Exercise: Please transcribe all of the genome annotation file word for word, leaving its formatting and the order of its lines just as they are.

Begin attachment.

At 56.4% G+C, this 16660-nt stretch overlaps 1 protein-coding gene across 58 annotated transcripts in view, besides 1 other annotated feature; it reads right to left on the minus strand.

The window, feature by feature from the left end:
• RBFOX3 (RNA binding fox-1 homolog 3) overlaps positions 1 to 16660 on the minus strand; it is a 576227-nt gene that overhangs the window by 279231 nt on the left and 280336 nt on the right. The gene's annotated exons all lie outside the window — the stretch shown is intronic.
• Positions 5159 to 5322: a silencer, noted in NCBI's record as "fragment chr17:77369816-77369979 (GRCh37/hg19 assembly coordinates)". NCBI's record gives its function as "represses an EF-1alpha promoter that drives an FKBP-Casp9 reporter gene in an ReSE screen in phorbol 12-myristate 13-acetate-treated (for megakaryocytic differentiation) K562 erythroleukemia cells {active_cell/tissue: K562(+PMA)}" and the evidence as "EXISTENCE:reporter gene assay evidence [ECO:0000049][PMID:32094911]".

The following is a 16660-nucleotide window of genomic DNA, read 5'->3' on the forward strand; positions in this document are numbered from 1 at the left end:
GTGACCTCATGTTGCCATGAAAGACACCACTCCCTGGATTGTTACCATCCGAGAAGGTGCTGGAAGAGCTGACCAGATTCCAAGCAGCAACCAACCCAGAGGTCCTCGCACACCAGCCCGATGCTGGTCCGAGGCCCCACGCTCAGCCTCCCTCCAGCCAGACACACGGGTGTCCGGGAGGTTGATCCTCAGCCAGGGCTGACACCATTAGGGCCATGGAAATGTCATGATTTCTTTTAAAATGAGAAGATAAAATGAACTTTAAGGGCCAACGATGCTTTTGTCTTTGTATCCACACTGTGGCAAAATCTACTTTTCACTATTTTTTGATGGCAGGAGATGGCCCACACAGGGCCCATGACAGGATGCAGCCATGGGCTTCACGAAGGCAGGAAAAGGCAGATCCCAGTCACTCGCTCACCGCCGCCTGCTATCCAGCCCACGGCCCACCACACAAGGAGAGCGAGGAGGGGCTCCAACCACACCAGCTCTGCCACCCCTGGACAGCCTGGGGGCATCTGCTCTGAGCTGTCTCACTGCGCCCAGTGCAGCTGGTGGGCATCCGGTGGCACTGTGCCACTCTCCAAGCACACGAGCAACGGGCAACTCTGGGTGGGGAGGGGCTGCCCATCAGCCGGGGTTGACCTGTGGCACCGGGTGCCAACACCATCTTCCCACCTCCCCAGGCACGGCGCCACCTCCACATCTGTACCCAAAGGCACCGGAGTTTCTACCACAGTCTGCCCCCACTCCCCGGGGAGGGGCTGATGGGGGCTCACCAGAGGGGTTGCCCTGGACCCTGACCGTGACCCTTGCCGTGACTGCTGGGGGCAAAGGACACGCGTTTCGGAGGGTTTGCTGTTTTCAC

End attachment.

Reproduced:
At 56.4% G+C, this 16660-nt stretch overlaps 1 protein-coding gene across 58 annotated transcripts in view, besides 1 other annotated feature; it reads right to left on the minus strand.

The window, feature by feature from the left end:
• RBFOX3 (RNA binding fox-1 homolog 3) overlaps positions 1 to 16660 on the minus strand; it is a 576227-nt gene that overhangs the window by 279231 nt on the left and 280336 nt on the right. The gene's annotated exons all lie outside the window — the stretch shown is intronic.
• Positions 5159 to 5322: a silencer, noted in NCBI's record as "fragment chr17:77369816-77369979 (GRCh37/hg19 assembly coordinates)". NCBI's record gives its function as "represses an EF-1alpha promoter that drives an FKBP-Casp9 reporter gene in an ReSE screen in phorbol 12-myristate 13-acetate-treated (for megakaryocytic differentiation) K562 erythroleukemia cells {active_cell/tissue: K562(+PMA)}" and the evidence as "EXISTENCE:reporter gene assay evidence [ECO:0000049][PMID:32094911]".

The following is a 16660-nucleotide window of genomic DNA, read 5'->3' on the forward strand; positions in this document are numbered from 1 at the left end:
GTGACCTCATGTTGCCATGAAAGACACCACTCCCTGGATTGTTACCATCCGAGAAGGTGCTGGAAGAGCTGACCAGATTCCAAGCAGCAACCAACCCAGAGGTCCTCGCACACCAGCCCGATGCTGGTCCGAGGCCCCACGCTCAGCCTCCCTCCAGCCAGACACACGGGTGTCCGGGAGGTTGATCCTCAGCCAGGGCTGACACCATTAGGGCCATGGAAATGTCATGATTTCTTTTAAAATGAGAAGATAAAATGAACTTTAAGGGCCAACGATGCTTTTGTCTTTGTATCCACACTGTGGCAAAATCTACTTTTCACTATTTTTTGATGGCAGGAGATGGCCCACACAGGGCCCATGACAGGATGCAGCCATGGGCTTCACGAAGGCAGGAAAAGGCAGATCCCAGTCACTCGCTCACCGCCGCCTGCTATCCAGCCCACGGCCCACCACACAAGGAGAGCGAGGAGGGGCTCCAACCACACCAGCTCTGCCACCCCTGGACAGCCTGGGGGCATCTGCTCTGAGCTGTCTCACTGCGCCCAGTGCAGCTGGTGGGCATCCGGTGGCACTGTGCCACTCTCCAAGCACACGAGCAACGGGCAACTCTGGGTGGGGAGGGGCTGCCCATCAGCCGGGGTTGACCTGTGGCACCGGGTGCCAACACCATCTTCCCACCTCCCCAGGCACGGCGCCACCTCCACATCTGTACCCAAAGGCACCGGAGTTTCTACCACAGTCTGCCCCCACTCCCCGGGGAGGGGCTGATGGGGGCTCACCAGAGGGGTTGCCCTGGACCCTGACCGTGACCCTTGCCGTGACTGCTGGGGGCAAAGGACACGCGTTTCGGAGGGTTTGCTGTTTTCAC